In -- 'Gouranga Sundar v. Mohendra Narayan : AIR1927Cal776 , it was observed by a Bench of this court that the test of course must be whether they were joint in food, worship and estate. In -- 'Ganesh Dutt v. Mt. Jewach', 31 Ind App 10 PC. C., it has been pointed out, however, that cessor of commensality is an element which may properly be considered in determining whether there has been a partition of Hindu joint family property, but it is not conclusive. The case of -- 'Mt. Anundee Koonwar v. Khedoo Lal 14 Moo Ind App 412 (D)', was referred to for the above proposition. 'Mere severance in food and worship does not operate as a separation' (Sir Dinshah Mulla's Hindu Law 10th Edn. p. 233). In the present case there is no evidence that Debendra and Puma were joint in worship. Admittedly, however, on the death of Sarada, Purna separated in mess from his brother Debendra though he continued to live in a separate portion of the ancestral house. This is the finding of the trial Court (Vide p. 6 of the Paper Book). The learned District Judge's finding on the point is similar (vide p. 22 of the Paper Book).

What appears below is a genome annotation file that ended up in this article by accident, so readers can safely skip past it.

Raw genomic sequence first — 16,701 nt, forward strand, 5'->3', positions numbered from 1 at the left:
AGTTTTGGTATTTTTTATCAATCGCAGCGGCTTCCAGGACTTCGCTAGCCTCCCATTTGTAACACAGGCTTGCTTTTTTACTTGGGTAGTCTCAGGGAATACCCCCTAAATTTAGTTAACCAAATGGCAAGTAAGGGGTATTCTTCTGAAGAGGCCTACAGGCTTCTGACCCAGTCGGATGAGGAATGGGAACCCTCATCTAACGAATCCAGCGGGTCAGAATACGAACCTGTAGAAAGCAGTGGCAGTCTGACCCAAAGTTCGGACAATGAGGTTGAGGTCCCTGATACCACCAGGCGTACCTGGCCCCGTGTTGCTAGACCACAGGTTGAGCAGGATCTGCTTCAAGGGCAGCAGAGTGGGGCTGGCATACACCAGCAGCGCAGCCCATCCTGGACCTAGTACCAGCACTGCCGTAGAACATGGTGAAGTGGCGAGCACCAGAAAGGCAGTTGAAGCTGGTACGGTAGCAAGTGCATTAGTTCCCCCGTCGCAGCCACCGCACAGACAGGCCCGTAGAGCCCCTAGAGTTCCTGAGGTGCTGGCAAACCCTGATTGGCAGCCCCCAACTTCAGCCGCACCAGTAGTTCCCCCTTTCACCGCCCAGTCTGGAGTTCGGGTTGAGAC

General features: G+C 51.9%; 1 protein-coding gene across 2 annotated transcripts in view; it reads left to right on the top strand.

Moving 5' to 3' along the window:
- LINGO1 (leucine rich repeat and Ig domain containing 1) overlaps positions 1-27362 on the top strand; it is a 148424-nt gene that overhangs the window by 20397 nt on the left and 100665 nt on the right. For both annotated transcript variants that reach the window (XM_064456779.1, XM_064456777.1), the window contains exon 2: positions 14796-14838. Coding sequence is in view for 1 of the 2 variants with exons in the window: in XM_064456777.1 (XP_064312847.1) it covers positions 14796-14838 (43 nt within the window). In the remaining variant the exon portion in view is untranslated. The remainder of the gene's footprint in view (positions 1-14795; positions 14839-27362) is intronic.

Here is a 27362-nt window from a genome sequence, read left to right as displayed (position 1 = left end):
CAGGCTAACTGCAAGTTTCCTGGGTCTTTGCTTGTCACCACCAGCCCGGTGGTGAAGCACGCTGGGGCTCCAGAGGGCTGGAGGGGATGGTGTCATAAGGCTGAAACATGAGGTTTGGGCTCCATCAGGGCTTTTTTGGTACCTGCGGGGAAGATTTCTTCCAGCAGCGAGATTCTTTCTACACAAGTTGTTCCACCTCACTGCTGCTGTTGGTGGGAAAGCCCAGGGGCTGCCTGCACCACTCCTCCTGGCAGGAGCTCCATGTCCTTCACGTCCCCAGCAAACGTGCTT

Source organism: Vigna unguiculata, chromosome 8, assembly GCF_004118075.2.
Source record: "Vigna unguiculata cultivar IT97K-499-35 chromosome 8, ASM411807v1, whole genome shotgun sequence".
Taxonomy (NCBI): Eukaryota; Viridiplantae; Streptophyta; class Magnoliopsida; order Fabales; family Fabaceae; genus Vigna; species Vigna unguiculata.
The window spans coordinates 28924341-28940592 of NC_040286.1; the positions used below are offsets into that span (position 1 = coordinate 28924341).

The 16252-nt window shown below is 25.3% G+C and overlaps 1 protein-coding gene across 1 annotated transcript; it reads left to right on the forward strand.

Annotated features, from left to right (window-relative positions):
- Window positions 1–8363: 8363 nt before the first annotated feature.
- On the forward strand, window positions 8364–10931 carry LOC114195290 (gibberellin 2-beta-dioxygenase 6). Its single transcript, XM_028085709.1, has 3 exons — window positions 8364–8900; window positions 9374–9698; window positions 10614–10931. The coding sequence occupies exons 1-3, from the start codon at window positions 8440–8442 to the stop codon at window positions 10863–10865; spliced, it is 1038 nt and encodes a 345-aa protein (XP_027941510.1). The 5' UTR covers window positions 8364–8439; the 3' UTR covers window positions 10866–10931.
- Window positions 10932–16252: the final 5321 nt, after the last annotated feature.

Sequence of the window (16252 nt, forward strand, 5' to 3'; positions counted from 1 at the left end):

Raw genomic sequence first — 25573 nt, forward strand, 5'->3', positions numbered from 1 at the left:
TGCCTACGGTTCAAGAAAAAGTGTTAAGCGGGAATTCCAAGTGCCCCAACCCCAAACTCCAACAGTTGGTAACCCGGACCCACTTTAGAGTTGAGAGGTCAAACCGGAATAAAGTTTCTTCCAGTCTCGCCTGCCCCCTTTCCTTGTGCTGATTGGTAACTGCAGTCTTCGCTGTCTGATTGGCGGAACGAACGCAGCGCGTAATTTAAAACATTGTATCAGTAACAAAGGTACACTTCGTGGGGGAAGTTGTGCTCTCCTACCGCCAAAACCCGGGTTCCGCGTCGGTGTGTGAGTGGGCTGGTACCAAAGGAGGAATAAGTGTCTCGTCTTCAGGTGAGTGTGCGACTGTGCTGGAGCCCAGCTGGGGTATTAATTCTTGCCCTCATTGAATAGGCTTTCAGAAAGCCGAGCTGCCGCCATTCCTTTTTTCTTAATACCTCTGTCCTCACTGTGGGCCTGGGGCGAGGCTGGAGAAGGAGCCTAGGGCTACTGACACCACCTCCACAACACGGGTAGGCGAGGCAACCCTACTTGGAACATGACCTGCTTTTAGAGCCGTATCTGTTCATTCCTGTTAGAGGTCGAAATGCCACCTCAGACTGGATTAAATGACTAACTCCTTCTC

The learned District Judge observes, however, that the mere fact that Purna had separate messing while living in the paternal house is not sufficient to show that the brothers separated in property. But the simple fact that the two brothers, Debendra and Purna, lived in separate portions of the same ancestral house after their fathers death cannot necessarily lead to the inference that they were members of a joint Hindu family, Other circumstances have got to be looked into in this connection. The only other joint property held by them about which there is any evidence was that they had some paddy lands in common, about which Annakali has deposed. Her evidence will be dealt with later. The finding of the trial court is that the brothers viz. Debendra and Purna had no other joint property. Simply because of the evidence of Annakali the learned District Judge says that the trial court is wrong on the point. The learned District Judge appears to have set much store by the evidence of D.W. 3 Atashi Kanta Ganguly, ex-head Clerk of the Kankinara Jute Mill and a close neighbour of the parties. In cross examination this witness stated that Debendra was the eldest member of the family and the Karta of the family. Reading his evidence as a whole, however, it will not be proper to read too much into that stray sentence in his cross examination and construe it to mean that Debendra and Purna (or after his death, his heirs) constituted members of a joint Hindu family in the strict sense of the term and that Debendra was the Karta of such joint family. The same witness stated that so far as he knew, the disputed house belonged exclusively to Debendra.